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Impact of the COVID-19 Pandemic on Adolescent Mental Health

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Even before the COVID-19 pandemic began, concerning mental health trends and major treatment gaps were noted among adolescents in the United States. According to data from the National Survey on Drug Use and Health, an estimated 13.3% of US adolescents aged 12-17 experienced at least 1 episode of major depressive disorder in 2017, yet 60.1% of these individuals did not receive treatment for their illness.1

In addition, survey results from the Centers for Disease Control and Prevention demonstrated increasing rates of US high school students experiencing persistent sadness or hopelessness (from approximately 26% in 2009 to 37% in 2019), serious contemplation of suicide (from 14% to 19%), suicide planning (from 11% to 16%), and suicide attempts (from 6% to 9%). The highest risk levels were observed for White, female, and sexual minority students compared with non-White, male, and heterosexual students.2

Early findings indicate that these issues are being further exacerbated by the current crisis, with an especially high risk of worsening mental health among individuals with pre-existing psychological problems. These results have shown increased symptoms of depression, anxiety, and post-traumatic stress disorder among youth of various age groups.3,5 “The number, severity and duration of these symptoms are influenced by age, history of trauma, psychological status before the event, hours spent watching media coverage of the event, having a family member who died and the presence or absence of social and economic supports,” wrote Hertz and Barrios in a paper published in February 2021 in Injury Prevention.2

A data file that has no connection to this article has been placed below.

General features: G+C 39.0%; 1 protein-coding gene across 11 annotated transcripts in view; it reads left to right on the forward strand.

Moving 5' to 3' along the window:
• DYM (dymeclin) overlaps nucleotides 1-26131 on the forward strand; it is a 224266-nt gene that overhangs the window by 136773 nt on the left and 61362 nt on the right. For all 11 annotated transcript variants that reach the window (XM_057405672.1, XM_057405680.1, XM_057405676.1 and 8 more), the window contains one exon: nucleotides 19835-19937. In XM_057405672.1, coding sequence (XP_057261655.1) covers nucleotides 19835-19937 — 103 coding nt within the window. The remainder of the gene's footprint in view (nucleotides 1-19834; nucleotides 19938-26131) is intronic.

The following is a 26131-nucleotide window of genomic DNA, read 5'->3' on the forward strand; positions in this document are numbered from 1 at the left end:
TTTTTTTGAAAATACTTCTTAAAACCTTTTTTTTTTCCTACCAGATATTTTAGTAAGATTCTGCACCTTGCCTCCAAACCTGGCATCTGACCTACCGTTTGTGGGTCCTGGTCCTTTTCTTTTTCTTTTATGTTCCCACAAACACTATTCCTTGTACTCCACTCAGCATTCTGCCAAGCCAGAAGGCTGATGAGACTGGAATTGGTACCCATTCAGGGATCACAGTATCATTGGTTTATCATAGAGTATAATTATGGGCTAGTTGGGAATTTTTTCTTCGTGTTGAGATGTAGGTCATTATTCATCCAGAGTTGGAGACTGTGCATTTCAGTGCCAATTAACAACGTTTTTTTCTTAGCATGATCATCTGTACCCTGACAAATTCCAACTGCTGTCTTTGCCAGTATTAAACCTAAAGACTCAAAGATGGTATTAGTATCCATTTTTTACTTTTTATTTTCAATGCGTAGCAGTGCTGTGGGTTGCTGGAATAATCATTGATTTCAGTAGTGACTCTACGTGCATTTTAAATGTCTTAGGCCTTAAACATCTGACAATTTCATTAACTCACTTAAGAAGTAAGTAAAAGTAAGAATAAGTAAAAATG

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They noted that school closures may reduce access to mental health screening and care for vulnerable students, considering the large number of adolescents — nearly 3.5 million in 2018 — receiving such services in educational settings.2 These settings represent the only source of mental health services for many adolescents, particularly those from low‐income households and racial and ethnic minority groups. The authors thus emphasized the heightened importance of collaboration between schools and community health professionals to address the growing mental health needs of students.

Adolescents and other youth are also affected by the impact of the pandemic on their caregivers, including unemployment, financial and emotional stress, and fear of infection, highlighting the need for adults to receive adequate care and support as well.6,7 Some youth have been forced to spend more time in abusive or otherwise dysfunctional homes due to quarantine requirements.

“Assessing the relative safety of a child at home is one of the major challenges posed to mental health professionals during a pandemic,” according to a November 2020 paper co-authored by Cécile Rousseau, MD, researcher, psychiatrist, and professor in the division of social and transcultural psychiatry at McGill University in Montreal, Canada.6 “Fueled by parental stress and in the absence of the benevolent gaze of the school or daycare, the risk of maltreatment is increasing as the rate of cases reported to youth protection is decreasing.”